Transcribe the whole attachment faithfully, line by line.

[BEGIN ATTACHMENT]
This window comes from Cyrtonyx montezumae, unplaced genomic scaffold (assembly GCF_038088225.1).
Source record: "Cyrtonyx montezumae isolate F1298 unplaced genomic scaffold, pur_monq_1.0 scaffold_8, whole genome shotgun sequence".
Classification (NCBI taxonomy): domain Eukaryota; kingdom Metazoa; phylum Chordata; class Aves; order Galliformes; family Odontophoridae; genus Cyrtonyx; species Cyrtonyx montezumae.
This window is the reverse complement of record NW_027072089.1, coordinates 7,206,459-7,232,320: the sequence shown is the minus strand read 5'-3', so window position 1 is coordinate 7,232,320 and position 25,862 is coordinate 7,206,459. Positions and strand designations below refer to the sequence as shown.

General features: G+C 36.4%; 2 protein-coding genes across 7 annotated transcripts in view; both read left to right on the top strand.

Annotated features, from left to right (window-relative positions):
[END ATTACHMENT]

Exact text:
This window comes from Cyrtonyx montezumae, unplaced genomic scaffold (assembly GCF_038088225.1).
Source record: "Cyrtonyx montezumae isolate F1298 unplaced genomic scaffold, pur_monq_1.0 scaffold_8, whole genome shotgun sequence".
Classification (NCBI taxonomy): domain Eukaryota; kingdom Metazoa; phylum Chordata; class Aves; order Galliformes; family Odontophoridae; genus Cyrtonyx; species Cyrtonyx montezumae.
This window is the reverse complement of record NW_027072089.1, coordinates 7,206,459-7,232,320: the sequence shown is the minus strand read 5'-3', so window position 1 is coordinate 7,232,320 and position 25,862 is coordinate 7,206,459. Positions and strand designations below refer to the sequence as shown.

General features: G+C 36.4%; 2 protein-coding genes across 7 annotated transcripts in view; both read left to right on the top strand.

Annotated features, from left to right (window-relative positions):